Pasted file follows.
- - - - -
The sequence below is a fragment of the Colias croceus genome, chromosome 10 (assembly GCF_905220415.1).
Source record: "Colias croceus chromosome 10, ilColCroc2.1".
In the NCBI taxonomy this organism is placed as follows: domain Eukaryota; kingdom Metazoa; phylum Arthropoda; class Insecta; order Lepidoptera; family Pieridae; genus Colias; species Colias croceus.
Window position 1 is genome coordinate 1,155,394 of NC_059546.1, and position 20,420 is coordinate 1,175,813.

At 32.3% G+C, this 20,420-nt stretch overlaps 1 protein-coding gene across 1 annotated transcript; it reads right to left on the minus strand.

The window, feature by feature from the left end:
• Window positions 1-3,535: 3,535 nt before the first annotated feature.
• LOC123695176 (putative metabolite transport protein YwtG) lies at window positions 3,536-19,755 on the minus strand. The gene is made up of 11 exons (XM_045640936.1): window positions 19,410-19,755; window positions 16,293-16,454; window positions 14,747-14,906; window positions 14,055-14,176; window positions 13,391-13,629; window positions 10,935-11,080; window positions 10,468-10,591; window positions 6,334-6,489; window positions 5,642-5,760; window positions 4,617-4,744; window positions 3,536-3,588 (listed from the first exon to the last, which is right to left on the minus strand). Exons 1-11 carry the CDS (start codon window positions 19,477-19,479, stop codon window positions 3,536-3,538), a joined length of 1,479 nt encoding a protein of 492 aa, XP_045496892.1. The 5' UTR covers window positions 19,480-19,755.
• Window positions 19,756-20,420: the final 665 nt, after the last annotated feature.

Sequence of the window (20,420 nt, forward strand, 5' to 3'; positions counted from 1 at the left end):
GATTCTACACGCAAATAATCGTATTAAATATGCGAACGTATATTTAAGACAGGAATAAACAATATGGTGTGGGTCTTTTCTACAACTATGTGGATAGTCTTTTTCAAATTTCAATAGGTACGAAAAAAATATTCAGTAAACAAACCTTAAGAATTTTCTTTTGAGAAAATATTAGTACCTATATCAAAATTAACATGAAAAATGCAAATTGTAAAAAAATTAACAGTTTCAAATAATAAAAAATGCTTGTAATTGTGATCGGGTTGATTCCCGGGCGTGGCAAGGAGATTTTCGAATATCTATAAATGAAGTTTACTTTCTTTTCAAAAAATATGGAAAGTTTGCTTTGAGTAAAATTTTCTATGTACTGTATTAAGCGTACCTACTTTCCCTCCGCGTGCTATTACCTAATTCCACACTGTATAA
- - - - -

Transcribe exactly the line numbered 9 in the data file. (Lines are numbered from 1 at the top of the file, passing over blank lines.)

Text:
• Window positions 19,756-20,420: the final 665 nt, after the last annotated feature.